17. Signs and symptoms relate to dural sac dimensions

The normal values for the dural sac cross-sectional area (DSCSA) vary around 150 – 200 mm² (Boos; Schönström; Ullrich). The cross-sectional area of the dural sac is position-dependent and significantly increases by 22,3 % or 16,6 mm² in the forward bended position (Lee). The DSCSA increases from 77,8 to 93,4 mm² (Siddiqui).

For lumbar spinal stenosis to be considered, the critical DSCSA must figure below 100 mm² (Boos; Schönström; Ullrich). Neurogenic intermittent claudication is highly associated with a DSCSA of < 100 mm² present at more than 2 of 3 intervertebral levels, i.e. L2-L3, L3-L4, L4-L5 (Hamanishi).

The anteroposterior diameter of the dural sac (APDDS) seems to be a better parameter. Severe central lumbar spinal stenosis with NIC is observed when the APDSD is shorter than 7 mm (Beattie).

18. Position-dependent dimensions of the central spinal canal

      and intervertebral foramen

Radiological studies, cadaveric analyses and biomechanical investigations clearly indicate that the dimensions of the central spinal canal, the lateral spinal canal (spinal recess), and intervertebral foramina vary enormously during flexion and extension of the lumbar spine. The different anatomical dimensions are clearly posture- and position-dependent. They significantly increase in flexion and become narrow in extension (Chung; Fujiwara; Inufusa; Penning; Richards; Willén) (Table 18a and 18b).

Central canal cross-sectional area

Midsagittal diameter

Evaluation (author)


decrease of 40 mm²

CAT (Schönström)

decreases 2 mm

CAT (Schönström)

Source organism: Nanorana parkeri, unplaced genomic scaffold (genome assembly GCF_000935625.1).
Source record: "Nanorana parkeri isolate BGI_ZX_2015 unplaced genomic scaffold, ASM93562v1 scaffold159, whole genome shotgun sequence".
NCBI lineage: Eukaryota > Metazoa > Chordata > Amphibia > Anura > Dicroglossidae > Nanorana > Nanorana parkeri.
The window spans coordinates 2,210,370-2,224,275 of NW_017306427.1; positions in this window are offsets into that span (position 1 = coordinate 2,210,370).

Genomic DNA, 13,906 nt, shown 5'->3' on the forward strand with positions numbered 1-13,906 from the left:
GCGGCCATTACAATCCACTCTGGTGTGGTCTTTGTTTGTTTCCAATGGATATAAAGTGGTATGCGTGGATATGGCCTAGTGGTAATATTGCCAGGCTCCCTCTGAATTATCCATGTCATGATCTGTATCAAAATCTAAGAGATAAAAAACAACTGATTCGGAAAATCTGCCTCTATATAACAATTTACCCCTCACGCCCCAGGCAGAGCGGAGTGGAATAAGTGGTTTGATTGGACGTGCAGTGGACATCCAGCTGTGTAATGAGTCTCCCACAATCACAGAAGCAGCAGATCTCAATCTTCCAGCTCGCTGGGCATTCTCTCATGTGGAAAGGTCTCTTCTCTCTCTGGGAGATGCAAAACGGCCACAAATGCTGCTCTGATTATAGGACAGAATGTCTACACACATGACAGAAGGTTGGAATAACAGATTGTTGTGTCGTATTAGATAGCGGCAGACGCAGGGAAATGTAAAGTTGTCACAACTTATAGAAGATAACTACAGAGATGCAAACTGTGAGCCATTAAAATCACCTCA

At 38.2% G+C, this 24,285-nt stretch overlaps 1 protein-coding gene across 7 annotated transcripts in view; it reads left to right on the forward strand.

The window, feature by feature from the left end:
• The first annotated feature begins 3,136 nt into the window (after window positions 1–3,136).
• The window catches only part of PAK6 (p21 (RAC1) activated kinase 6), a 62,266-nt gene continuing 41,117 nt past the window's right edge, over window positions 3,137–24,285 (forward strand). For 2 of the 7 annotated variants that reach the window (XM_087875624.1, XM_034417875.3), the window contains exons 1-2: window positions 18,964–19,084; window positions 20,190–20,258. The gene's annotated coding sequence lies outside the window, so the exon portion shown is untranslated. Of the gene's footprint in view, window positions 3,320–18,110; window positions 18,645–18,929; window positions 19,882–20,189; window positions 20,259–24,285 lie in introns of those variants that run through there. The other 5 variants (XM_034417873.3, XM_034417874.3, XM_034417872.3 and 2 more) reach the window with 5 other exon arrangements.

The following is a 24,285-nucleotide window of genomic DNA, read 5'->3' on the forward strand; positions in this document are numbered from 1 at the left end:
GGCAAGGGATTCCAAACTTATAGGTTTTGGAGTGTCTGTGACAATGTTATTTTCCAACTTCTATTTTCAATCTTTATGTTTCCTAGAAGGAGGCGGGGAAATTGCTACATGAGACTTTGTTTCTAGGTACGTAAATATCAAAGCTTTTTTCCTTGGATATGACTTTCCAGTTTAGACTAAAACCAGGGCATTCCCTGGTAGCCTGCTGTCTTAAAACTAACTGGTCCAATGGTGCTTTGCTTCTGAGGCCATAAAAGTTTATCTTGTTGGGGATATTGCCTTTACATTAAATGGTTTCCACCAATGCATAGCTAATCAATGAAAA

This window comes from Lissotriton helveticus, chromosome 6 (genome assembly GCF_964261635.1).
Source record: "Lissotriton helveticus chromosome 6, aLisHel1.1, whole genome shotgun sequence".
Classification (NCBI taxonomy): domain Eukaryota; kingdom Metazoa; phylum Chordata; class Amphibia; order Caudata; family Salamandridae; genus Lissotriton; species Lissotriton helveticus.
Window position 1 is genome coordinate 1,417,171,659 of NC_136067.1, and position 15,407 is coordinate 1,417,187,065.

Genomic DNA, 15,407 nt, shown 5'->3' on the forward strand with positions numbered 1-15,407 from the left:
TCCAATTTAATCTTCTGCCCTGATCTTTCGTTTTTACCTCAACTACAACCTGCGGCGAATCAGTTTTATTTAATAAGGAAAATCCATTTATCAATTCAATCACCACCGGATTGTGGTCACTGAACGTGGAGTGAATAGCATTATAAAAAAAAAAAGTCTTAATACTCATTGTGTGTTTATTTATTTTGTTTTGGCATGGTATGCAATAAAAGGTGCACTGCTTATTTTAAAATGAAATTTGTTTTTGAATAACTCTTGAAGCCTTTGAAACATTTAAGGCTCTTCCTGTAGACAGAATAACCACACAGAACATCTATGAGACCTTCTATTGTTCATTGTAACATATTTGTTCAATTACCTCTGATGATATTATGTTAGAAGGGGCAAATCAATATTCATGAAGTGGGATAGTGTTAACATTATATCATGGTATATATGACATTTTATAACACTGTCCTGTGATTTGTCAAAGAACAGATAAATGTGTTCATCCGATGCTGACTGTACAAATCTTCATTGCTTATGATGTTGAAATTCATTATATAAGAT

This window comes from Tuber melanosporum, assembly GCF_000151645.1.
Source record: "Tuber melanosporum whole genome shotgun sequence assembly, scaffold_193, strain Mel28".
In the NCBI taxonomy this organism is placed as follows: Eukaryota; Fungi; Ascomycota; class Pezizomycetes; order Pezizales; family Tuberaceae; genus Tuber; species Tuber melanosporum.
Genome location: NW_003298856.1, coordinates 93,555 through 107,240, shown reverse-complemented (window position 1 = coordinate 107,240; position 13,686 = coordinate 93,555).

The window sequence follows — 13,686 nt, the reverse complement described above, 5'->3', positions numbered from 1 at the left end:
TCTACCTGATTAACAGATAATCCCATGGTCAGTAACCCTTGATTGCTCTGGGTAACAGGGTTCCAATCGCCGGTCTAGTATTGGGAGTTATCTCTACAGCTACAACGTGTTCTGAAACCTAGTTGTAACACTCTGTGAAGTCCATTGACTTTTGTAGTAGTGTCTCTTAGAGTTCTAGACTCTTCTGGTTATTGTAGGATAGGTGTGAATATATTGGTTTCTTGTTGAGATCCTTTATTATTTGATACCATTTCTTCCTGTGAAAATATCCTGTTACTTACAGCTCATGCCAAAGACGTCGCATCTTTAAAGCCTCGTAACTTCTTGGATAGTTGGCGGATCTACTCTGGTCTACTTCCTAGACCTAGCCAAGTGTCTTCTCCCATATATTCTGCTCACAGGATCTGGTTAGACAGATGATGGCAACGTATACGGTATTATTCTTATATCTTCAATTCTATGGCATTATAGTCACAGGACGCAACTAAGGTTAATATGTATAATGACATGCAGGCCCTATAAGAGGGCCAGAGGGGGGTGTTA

11 % increase

CAT (Inufusa)

18 % increase         (231 – 273 mm)

MRI (Richards)

increases 10 %

MRI (Richards)

Table 18a. Influence of flexion and extension on some dimensions of the central spinal canal

Foraminal cross-sectional area

Author and measuring method


decreases 12 %

Fujiwara (biomechanical and anatomical)

decreases 15 %         

Inufusa (cryotomy)

decreases 20 %

Panjabi (postmortem)

decreases 23,3%

Schmid (MRI)


increases 12 %

Inufusa (cryotomy)

increases 13 %

Panjabi (postmortem)

increases 25 %

Richards (MRI)

increases 36,5% (22 mm²)

Lee (MRI)

Table 18b. Influence of flexion and extension on the cross-sectional area of the intervertebral foramen

These dynamic phenomena are explained by both the deformation of the soft tissues and the relative position of the osseous structures. During extension, (a) the posterior annulus bulges posteriorly into both the central and lateral spinals canals and (b) the ligamentum flavum buckles anteriorly into both spinal canals (Chung; Fujiwara; Schmid). During forward flexion movements, all previous phenomena are reversed.

19. The ligamentum flavum